An uptick in food prices was felt in June, as the nationwide price freeze on all basic necessities ended on May 15. — REUTERS

By Luz Wendy T. Noble, Reporter

INFLATION may have slightly picked up in June with upward pressure mainly from rising prices of oil and rice, according to analysts.

A BusinessWorld poll of 16 economists last week yielded a median estimate of 2.2% for headline inflation in June, still slower than the 2.7% a year ago but a tad faster than the 2.1% in May.

If realized, this would be nearer the lower end of the 1.9%-2.7% estimate range by the Bangko Sentral ng Pilipinas (BSP) and well within the 2-4% target inflation this year.

So far, the average increase in the Consumer Price Index from January to May stood at 2.5%. BSP’s latest average inflation outlook for this year is at 2.3% and 2.6% for 2021.

The Philippine Statistics Authority will report the June inflation data on July 7 (Tuesday).

“Higher gasoline, diesel, and kerosene prices were observed together with the food basket as more economic activities resume,” Security Bank Corp. Chief Economist Robert Dan J. Roces said.

Recent data showed global oil prices are gradually recovering from their lows in April, supported by the extension of record supply cuts by major oil producers to July from the initially planned May-June period.

Also, the imposition of the additional 10% tariff on oil imports drove pump prices higher last month. The imposition of the additional tariff, which aimed to generate funds for the government’s pandemic response, ended on June 25 with the lapse of Republic Act No. 11469 or the Bayanihan to Heal as One Act.

Rizal Commercial Banking Corp. Chief Economist Michael L. Ricafort said the gradual easing of restriction measures may have resulted in an uptick in prices due to higher demand.

“Inflation could slightly pick up in June as economies further reopen from lockdowns thereby leading to some gradual pickup in business and economic activities that result in some pickup in demand and spending activities, which fundamentally result in some uptick in the prices of some goods and services,” he said.

On the other hand, downside risks to inflation include lower liquefied petroleum gas (LPG) prices and electricity rates but “may not be enough to offset the uptick in oil and basic commodity prices,” UnionBank of the Philippines, Inc. Chief Economist Ruben Carlo O. Asuncion said.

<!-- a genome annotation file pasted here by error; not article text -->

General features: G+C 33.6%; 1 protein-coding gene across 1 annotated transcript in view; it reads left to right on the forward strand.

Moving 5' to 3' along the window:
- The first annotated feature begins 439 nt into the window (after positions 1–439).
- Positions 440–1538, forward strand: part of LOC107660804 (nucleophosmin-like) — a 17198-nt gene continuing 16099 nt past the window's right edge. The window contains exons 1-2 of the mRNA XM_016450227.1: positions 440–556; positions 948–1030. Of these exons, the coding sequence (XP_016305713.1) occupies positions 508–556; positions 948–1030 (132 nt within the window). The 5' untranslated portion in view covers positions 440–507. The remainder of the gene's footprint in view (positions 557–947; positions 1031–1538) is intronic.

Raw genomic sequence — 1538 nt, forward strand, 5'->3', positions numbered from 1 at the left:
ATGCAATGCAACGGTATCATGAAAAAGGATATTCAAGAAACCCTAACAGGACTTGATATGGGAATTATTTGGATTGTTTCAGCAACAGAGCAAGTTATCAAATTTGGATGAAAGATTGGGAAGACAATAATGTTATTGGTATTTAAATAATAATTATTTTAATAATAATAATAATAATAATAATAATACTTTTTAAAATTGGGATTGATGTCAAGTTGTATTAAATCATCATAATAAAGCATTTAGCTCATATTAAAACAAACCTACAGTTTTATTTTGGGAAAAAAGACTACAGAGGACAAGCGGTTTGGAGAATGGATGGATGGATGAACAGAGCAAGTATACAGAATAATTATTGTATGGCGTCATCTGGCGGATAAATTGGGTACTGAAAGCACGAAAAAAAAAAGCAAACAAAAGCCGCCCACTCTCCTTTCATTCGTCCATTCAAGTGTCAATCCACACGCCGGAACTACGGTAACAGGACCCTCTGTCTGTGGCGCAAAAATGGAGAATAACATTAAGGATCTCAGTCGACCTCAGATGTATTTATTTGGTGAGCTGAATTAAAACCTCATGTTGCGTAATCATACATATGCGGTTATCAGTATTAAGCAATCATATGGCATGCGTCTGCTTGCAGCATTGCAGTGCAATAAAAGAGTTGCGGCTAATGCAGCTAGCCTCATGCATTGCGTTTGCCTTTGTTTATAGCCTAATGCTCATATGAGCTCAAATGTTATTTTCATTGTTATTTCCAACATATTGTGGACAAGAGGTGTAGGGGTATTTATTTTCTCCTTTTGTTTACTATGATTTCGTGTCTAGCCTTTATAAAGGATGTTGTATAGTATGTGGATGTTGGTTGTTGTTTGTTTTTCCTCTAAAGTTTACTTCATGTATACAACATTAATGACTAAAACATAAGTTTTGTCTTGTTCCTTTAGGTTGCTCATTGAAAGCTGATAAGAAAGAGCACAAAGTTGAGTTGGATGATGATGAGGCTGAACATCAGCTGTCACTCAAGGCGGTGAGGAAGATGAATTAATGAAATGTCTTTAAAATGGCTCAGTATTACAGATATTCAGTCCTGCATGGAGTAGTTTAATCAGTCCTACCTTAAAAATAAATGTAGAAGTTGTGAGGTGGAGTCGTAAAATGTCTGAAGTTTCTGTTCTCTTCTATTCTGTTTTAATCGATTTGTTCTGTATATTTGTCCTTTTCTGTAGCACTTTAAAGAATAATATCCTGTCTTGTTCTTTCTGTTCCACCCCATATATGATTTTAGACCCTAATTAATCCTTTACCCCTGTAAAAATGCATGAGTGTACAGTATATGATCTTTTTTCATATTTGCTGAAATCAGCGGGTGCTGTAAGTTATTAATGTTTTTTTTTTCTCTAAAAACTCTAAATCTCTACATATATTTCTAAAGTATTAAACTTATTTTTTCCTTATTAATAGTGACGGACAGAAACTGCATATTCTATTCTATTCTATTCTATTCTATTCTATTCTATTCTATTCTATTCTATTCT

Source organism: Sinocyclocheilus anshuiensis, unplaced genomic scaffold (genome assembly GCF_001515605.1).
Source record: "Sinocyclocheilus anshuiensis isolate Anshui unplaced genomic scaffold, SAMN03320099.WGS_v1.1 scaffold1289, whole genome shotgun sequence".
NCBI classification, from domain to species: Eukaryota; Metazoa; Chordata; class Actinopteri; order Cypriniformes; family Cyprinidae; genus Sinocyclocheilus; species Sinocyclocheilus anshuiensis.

Manila Electric Co. (Meralco) earlier said overall rates for June declined by P0.0216 per kilowatt-hour (kWh) to P8.7252/kWh from the P8.7468/kWh logged in the prior month. This means that households with electricity consumption of 200 kWh, 300 kWh, 400 kWh, and 500 kWh had their bills reduced by P4, P6, P9, and P11, respectively.

Meanwhile, Sun Life Financial Economist Patrick M. Ella said another offsetting factor would be the postponement of classes as tuition fees form part of the education sub-index.

“[T]uition fee impact is not significant this year (June typically sees a bump in education prices sub-sector of the Consumer Price Index) due to COVID-19 suspending face-to-face classes until a later date,” Mr. Ella said.

With inflation levels still in a benign territory, analysts said the central bank continues to have policy space for more easing, but may do so with reservation as it awaits fiscal policy to catch up with stimulus.

“Inflation hovering near the bottom of the BSP’s target range will see the BSP maintain an easing bias with further insurance cuts to aid in the recovery on the table in coming months, particularly if more fiscal support is not forthcoming,” Makoto Tsuchiya, an economist at Oxford Economics, said.

Meanwhile, Jessie Lu, an economist from Continuum Economics, said the central bank may already be “near the end of its easing cycle” after the latest cut worth 50 basis points (bps).

“The central bank is likely to assess the impact of its actions so far, as a series of monetary easing by the BSP and fiscal stimulus by the government are likely to gradually drive a recovery,” she said.

The central bank unexpectedly slashed policy rates by 50 bps on its third policy-setting meeting on June 25. This reduced the overnight reverse repurchase, lending, and deposit rates to record lows of 2.25%, 2.75%, and 1.75%, respectively.

BSP Governor Benjamin E. Diokno said the benign inflation environment allowed them to cut rates anew to curtail the impact of global risks on the country’s growth prospects and to boost market confidence.

“With the policy rate now at 2.25%, the scope for further policy rate cuts may be limited in the meantime with the real interest rates nearing zero,” Mr. Roces said.

The central bank has already unleashed cumulative cuts worth 175 bps this year, following the 75 bps in 2019. The 250-bp rate reductions have already more than offset the 175 bps of rate hikes in 2018 when inflation soared.

The Monetary Board’s fourth policy-setting meeting is scheduled on Aug. 20.

Analysts’ June inflation rate estimates (2020)